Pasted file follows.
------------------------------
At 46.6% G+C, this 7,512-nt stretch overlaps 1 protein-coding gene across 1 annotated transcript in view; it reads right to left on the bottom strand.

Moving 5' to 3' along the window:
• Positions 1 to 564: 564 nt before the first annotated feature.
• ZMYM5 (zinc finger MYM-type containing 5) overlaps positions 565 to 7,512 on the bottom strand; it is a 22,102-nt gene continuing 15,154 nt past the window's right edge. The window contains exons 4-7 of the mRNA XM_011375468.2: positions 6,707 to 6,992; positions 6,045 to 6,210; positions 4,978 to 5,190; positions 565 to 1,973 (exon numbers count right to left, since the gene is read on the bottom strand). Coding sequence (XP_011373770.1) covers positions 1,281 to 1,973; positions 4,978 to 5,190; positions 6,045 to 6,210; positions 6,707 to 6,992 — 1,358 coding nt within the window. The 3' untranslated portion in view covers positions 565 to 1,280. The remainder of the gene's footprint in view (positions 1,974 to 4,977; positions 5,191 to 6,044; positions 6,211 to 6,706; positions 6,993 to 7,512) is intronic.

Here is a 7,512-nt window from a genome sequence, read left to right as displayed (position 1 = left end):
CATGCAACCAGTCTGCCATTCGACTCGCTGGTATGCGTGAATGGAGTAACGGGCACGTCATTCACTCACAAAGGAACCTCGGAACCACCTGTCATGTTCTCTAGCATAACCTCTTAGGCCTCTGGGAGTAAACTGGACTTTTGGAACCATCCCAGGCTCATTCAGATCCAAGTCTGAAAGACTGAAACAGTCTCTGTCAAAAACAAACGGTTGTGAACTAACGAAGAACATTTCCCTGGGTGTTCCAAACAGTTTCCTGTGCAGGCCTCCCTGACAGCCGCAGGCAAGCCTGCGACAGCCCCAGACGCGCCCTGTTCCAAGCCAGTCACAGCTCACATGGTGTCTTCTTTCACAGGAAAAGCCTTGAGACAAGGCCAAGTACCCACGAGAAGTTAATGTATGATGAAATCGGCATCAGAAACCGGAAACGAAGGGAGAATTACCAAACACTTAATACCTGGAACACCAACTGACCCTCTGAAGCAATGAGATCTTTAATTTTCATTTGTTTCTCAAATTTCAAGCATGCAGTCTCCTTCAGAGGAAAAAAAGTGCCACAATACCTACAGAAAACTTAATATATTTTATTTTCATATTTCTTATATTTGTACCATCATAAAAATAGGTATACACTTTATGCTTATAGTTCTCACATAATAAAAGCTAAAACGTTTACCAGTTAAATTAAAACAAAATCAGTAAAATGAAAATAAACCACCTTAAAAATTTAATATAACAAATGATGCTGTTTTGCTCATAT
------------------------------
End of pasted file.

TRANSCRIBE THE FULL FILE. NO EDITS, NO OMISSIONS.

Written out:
At 46.6% G+C, this 7,512-nt stretch overlaps 1 protein-coding gene across 1 annotated transcript in view; it reads right to left on the bottom strand.

Moving 5' to 3' along the window:
• Positions 1 to 564: 564 nt before the first annotated feature.
• ZMYM5 (zinc finger MYM-type containing 5) overlaps positions 565 to 7,512 on the bottom strand; it is a 22,102-nt gene continuing 15,154 nt past the window's right edge. The window contains exons 4-7 of the mRNA XM_011375468.2: positions 6,707 to 6,992; positions 6,045 to 6,210; positions 4,978 to 5,190; positions 565 to 1,973 (exon numbers count right to left, since the gene is read on the bottom strand). Coding sequence (XP_011373770.1) covers positions 1,281 to 1,973; positions 4,978 to 5,190; positions 6,045 to 6,210; positions 6,707 to 6,992 — 1,358 coding nt within the window. The 3' untranslated portion in view covers positions 565 to 1,280. The remainder of the gene's footprint in view (positions 1,974 to 4,977; positions 5,191 to 6,044; positions 6,211 to 6,706; positions 6,993 to 7,512) is intronic.

Here is a 7,512-nt window from a genome sequence, read left to right as displayed (position 1 = left end):
CATGCAACCAGTCTGCCATTCGACTCGCTGGTATGCGTGAATGGAGTAACGGGCACGTCATTCACTCACAAAGGAACCTCGGAACCACCTGTCATGTTCTCTAGCATAACCTCTTAGGCCTCTGGGAGTAAACTGGACTTTTGGAACCATCCCAGGCTCATTCAGATCCAAGTCTGAAAGACTGAAACAGTCTCTGTCAAAAACAAACGGTTGTGAACTAACGAAGAACATTTCCCTGGGTGTTCCAAACAGTTTCCTGTGCAGGCCTCCCTGACAGCCGCAGGCAAGCCTGCGACAGCCCCAGACGCGCCCTGTTCCAAGCCAGTCACAGCTCACATGGTGTCTTCTTTCACAGGAAAAGCCTTGAGACAAGGCCAAGTACCCACGAGAAGTTAATGTATGATGAAATCGGCATCAGAAACCGGAAACGAAGGGAGAATTACCAAACACTTAATACCTGGAACACCAACTGACCCTCTGAAGCAATGAGATCTTTAATTTTCATTTGTTTCTCAAATTTCAAGCATGCAGTCTCCTTCAGAGGAAAAAAAGTGCCACAATACCTACAGAAAACTTAATATATTTTATTTTCATATTTCTTATATTTGTACCATCATAAAAATAGGTATACACTTTATGCTTATAGTTCTCACATAATAAAAGCTAAAACGTTTACCAGTTAAATTAAAACAAAATCAGTAAAATGAAAATAAACCACCTTAAAAATTTAATATAACAAATGATGCTGTTTTGCTCATAT